Short stories The boy who cried wolf
Once upon a time, there lived a shepherd boy who was bored watching his flock of sheep on the hill. To amuse himself, he shouted, “Wolf! Wolf! The sheep are being chased by the wolf!” The villagers came running to help the boy and save the sheep. They found nothing and the boy just laughed looking at their angry faces.
“Don’t cry ‘wolf’ when there’s no wolf boy!” they said angrily and left. The boy just laughed at them.
After a while, he got bored and cried ‘wolf!’ again, fooling the villagers a second time. The angry villagers warned the boy a second time and left. The boy continued watching the flock. After a while, he saw a real wolf and cried loudly, “Wolf! Please help! The wolf is chasing the sheep. Help!”
But this time, no one turned up to help. By evening, when the boy didn’t return home, the villagers wondered what happened to him and went up the hill. The boy sat on the hill weeping. “Why didn’t you come when I called out that there was a wolf?” he asked angrily. “The flock is scattered now”, he said.
An old villager approached him and said, “People won’t believe liars even when they tell the truth. We’ll look for your sheep tomorrow morning. Let’s go home now”.
Moral: Lying breaks trust. Nobody trusts a liar, even when he is telling the truth. From http://www.momjunction.com.
The golden egg
Once upon a time, a farmer had a goose that laid a golden egg every day. The egg provided enough money for the farmer and his wife for their day-to-day needs. The farmer and his wife were happy for a long time. But one day, the farmer got an idea and thought, “Why should I take just one egg a day? Why can’t I take all of them at once and make a lot of money?”
The foolish farmer’s wife also agreed and decided to cut the goose’s stomach for the eggs. As soon as they killed the bird and opened the goose’s stomach, to find nothing but guts and blood. The farmer, realizing his foolish mistake, cries over the lost resource!
Moral: Think before you act. Fromhttp://www.momjunction.com.
Did you know?
Did you know cucumbers are 96% water?
Did you know most of the Vitamin C found in fruits is in the skin?
Did you know an egg’s shell is 12% of its weight?
Did you know in developed countries 27% of food is thrown away?
Did you know an egg contains every vitamin except vitamin C?
Flat as a leaf, round as a ring, has two eyes, but can't see a thing. What is it?
A horse was tied to a rope 5 meters long and the horse’s food was 15 metres away from the horse. How did the horse reach the food?
What goes up when the rain comes down?
I have a head and a tail but no body. What am I?
What is the only way a leopard can change its spots?
What is dark and always on the run, without the light it will be lost?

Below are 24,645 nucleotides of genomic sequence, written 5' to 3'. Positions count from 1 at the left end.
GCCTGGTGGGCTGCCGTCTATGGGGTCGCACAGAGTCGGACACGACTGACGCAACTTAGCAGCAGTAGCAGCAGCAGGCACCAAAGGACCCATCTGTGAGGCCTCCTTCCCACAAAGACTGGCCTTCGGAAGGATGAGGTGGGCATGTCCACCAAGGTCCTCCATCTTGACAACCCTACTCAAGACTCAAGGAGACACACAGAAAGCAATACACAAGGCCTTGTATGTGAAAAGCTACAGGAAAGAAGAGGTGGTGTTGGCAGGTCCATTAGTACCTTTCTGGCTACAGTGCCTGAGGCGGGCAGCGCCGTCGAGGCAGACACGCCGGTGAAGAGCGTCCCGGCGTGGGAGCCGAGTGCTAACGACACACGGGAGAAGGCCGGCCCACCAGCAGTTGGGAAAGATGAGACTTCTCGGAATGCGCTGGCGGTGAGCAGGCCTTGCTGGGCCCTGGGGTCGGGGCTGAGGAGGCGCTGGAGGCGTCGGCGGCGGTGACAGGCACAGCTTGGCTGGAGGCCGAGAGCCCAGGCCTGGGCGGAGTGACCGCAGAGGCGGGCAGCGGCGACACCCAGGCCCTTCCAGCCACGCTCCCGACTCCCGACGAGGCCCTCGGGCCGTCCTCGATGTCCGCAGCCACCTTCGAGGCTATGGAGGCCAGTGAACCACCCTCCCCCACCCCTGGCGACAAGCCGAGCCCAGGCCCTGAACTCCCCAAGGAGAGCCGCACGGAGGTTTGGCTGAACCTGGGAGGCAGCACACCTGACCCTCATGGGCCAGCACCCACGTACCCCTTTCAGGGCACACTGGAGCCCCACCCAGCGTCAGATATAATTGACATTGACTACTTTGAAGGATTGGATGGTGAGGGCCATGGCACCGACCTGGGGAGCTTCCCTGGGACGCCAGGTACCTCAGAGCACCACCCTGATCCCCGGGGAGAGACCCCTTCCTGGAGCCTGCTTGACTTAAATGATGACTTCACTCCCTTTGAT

What falls but never breaks?
1. A button 2. The rope was not tied to anything so the horse could reach its food 3. The umbrella 4. A coin 5. By going from one spot to another 6. Shadows 7. Nightfall
Kids and health
What Types of Germs Are There?
Germs are found all over the world, in all kinds of places. The four major types of germs are: bacteria, viruses, fungi, and protozoa. They can invade plants, animals, and people, and sometimes they make us sick.
Bacteria (say: BAK-teer-ee-uh) are tiny, one-celled creatures that get nutrients from their environments in order to live. In some cases that environment is a human body. Bacteria can reproduce outside of the body or within the body as they cause infections. Some infections that bacteria can cause include ear infections, sore throats (tonsillitis or strep throat), cavities, and pneumonia (say: new-MO-nyuh).
But not all bacteria are bad. Some bacteria are good for our bodies — they help keep things in balance. Good bacteria live in our intestines and help us use the nutrients in the food we eat and make waste from what's left over. We couldn't make the most of a healthy meal without these important helper germs! Some bacteria are also used by scientists in labs to produce medicines and vaccines (say: VAK-seens).
Viruses (say: VY-rus-iz) need to be inside living cells to grow and reproduce. Most viruses can't survive very long if they're not inside a living thing like a plant, animal, or person. Whatever a virus lives in is called its host. When viruses get inside people's bodies, they can spread and make people sick. Viruses cause chickenpox, measles, flu, and many other diseases. Because some viruses can live for a short time on something like a doorknob or countertop, be sure to wash your hands regularly!
Fungi (say: FUN-guy) are multi-celled (made of many cells), plant-like organisms. Unlike other plants, fungi cannot make their own food from soil, water, and air. Instead, fungi get their nutrition from plants, people, and animals. They love to live in damp, warm places, and many fungi are not dangerous in healthy people. An example of something caused by fungi is athlete's foot, that itchy rash that teens and adults sometimes get between their toes.
Protozoa (say: pro-toh-ZOH-uh) are one-cell organisms that love moisture and often spread diseases through water. Some protozoa cause intestinal infections that lead to diarrhea, nausea, and belly pain. From kidshealth.org/en/kids/germs.html.
1.What part of the body produces insulin?
2.What is the capital of Ghana?
3.How many players are there in a football team?
4.Which organ is used to taste food?
5.Where does a dog live?
1.The pancreas 2. Accra 3. 11 4. The tongue 5. In a kennel